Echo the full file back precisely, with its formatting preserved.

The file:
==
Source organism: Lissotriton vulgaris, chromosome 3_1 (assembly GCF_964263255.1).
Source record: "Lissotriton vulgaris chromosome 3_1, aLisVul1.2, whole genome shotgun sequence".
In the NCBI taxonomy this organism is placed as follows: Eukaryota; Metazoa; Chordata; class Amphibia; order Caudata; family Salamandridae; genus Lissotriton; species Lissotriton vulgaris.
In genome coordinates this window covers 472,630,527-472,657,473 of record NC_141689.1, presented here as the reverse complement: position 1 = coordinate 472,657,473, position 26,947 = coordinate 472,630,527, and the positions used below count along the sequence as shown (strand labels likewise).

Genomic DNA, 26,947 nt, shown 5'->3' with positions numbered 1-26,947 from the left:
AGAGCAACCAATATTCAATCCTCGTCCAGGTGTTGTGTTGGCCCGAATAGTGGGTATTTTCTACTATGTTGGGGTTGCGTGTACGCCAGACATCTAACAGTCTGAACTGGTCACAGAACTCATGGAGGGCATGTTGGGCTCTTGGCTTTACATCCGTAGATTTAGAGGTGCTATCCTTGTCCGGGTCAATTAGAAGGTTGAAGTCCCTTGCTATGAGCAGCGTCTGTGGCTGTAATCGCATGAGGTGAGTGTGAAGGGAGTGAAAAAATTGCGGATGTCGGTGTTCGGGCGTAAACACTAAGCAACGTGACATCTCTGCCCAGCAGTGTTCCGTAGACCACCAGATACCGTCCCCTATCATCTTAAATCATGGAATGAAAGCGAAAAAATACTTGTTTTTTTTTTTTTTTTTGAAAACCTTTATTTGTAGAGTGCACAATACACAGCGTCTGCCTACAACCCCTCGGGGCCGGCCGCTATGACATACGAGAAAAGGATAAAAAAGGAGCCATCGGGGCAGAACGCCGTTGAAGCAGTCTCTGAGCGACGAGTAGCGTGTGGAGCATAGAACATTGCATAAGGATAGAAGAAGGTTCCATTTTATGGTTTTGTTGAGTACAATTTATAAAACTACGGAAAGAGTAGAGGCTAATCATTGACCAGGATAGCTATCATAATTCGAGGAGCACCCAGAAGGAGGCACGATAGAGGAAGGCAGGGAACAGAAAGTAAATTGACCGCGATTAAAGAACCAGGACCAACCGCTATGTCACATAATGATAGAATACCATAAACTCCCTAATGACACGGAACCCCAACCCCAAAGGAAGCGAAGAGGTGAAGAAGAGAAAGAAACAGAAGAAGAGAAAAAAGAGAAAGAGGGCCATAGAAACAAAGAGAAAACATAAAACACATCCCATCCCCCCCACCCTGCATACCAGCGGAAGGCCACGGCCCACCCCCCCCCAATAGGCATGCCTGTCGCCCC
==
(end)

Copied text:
Source organism: Lissotriton vulgaris, chromosome 3_1 (assembly GCF_964263255.1).
Source record: "Lissotriton vulgaris chromosome 3_1, aLisVul1.2, whole genome shotgun sequence".
In the NCBI taxonomy this organism is placed as follows: Eukaryota; Metazoa; Chordata; class Amphibia; order Caudata; family Salamandridae; genus Lissotriton; species Lissotriton vulgaris.
In genome coordinates this window covers 472,630,527-472,657,473 of record NC_141689.1, presented here as the reverse complement: position 1 = coordinate 472,657,473, position 26,947 = coordinate 472,630,527, and the positions used below count along the sequence as shown (strand labels likewise).

Genomic DNA, 26,947 nt, shown 5'->3' with positions numbered 1-26,947 from the left:
AGAGCAACCAATATTCAATCCTCGTCCAGGTGTTGTGTTGGCCCGAATAGTGGGTATTTTCTACTATGTTGGGGTTGCGTGTACGCCAGACATCTAACAGTCTGAACTGGTCACAGAACTCATGGAGGGCATGTTGGGCTCTTGGCTTTACATCCGTAGATTTAGAGGTGCTATCCTTGTCCGGGTCAATTAGAAGGTTGAAGTCCCTTGCTATGAGCAGCGTCTGTGGCTGTAATCGCATGAGGTGAGTGTGAAGGGAGTGAAAAAATTGCGGATGTCGGTGTTCGGGCGTAAACACTAAGCAACGTGACATCTCTGCCCAGCAGTGTTCCGTAGACCACCAGATACCGTCCCCTATCATCTTAAATCATGGAATGAAAGCGAAAAAATACTTGTTTTTTTTTTTTTTTTTGAAAACCTTTATTTGTAGAGTGCACAATACACAGCGTCTGCCTACAACCCCTCGGGGCCGGCCGCTATGACATACGAGAAAAGGATAAAAAAGGAGCCATCGGGGCAGAACGCCGTTGAAGCAGTCTCTGAGCGACGAGTAGCGTGTGGAGCATAGAACATTGCATAAGGATAGAAGAAGGTTCCATTTTATGGTTTTGTTGAGTACAATTTATAAAACTACGGAAAGAGTAGAGGCTAATCATTGACCAGGATAGCTATCATAATTCGAGGAGCACCCAGAAGGAGGCACGATAGAGGAAGGCAGGGAACAGAAAGTAAATTGACCGCGATTAAAGAACCAGGACCAACCGCTATGTCACATAATGATAGAATACCATAAACTCCCTAATGACACGGAACCCCAACCCCAAAGGAAGCGAAGAGGTGAAGAAGAGAAAGAAACAGAAGAAGAGAAAAAAGAGAAAGAGGGCCATAGAAACAAAGAGAAAACATAAAACACATCCCATCCCCCCCACCCTGCATACCAGCGGAAGGCCACGGCCCACCCCCCCCCAATAGGCATGCCTGTCGCCCC